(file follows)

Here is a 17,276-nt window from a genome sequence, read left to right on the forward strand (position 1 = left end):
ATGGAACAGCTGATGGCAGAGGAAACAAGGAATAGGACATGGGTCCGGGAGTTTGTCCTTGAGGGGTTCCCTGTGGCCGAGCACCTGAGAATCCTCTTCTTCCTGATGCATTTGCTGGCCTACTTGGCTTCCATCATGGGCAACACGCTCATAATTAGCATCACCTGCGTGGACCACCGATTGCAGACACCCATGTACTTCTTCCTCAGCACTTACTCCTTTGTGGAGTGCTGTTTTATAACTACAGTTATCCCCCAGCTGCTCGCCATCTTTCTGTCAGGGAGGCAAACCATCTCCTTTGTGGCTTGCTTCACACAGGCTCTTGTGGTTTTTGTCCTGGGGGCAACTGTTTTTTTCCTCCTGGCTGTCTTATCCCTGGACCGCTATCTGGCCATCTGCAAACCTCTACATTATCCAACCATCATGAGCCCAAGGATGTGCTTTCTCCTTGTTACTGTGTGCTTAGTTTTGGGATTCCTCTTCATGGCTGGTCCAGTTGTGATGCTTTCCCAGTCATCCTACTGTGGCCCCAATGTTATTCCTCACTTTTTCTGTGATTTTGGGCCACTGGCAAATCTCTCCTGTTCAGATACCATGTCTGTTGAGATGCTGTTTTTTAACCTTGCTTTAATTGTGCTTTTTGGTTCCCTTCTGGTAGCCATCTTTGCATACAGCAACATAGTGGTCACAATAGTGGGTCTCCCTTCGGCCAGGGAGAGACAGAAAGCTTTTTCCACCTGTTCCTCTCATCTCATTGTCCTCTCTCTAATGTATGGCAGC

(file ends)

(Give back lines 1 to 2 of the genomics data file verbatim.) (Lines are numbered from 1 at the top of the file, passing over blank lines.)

Here is a 17,276-nt window from a genome sequence, read left to right on the forward strand (position 1 = left end):
ATGGAACAGCTGATGGCAGAGGAAACAAGGAATAGGACATGGGTCCGGGAGTTTGTCCTTGAGGGGTTCCCTGTGGCCGAGCACCTGAGAATCCTCTTCTTCCTGATGCATTTGCTGGCCTACTTGGCTTCCATCATGGGCAACACGCTCATAATTAGCATCACCTGCGTGGACCACCGATTGCAGACACCCATGTACTTCTTCCTCAGCACTTACTCCTTTGTGGAGTGCTGTTTTATAACTACAGTTATCCCCCAGCTGCTCGCCATCTTTCTGTCAGGGAGGCAAACCATCTCCTTTGTGGCTTGCTTCACACAGGCTCTTGTGGTTTTTGTCCTGGGGGCAACTGTTTTTTTCCTCCTGGCTGTCTTATCCCTGGACCGCTATCTGGCCATCTGCAAACCTCTACATTATCCAACCATCATGAGCCCAAGGATGTGCTTTCTCCTTGTTACTGTGTGCTTAGTTTTGGGATTCCTCTTCATGGCTGGTCCAGTTGTGATGCTTTCCCAGTCATCCTACTGTGGCCCCAATGTTATTCCTCACTTTTTCTGTGATTTTGGGCCACTGGCAAATCTCTCCTGTTCAGATACCATGTCTGTTGAGATGCTGTTTTTTAACCTTGCTTTAATTGTGCTTTTTGGTTCCCTTCTGGTAGCCATCTTTGCATACAGCAACATAGTGGTCACAATAGTGGGTCTCCCTTCGGCCAGGGAGAGACAGAAAGCTTTTTCCACCTGTTCCTCTCATCTCATTGTCCTCTCTCTAATGTATGGCAGC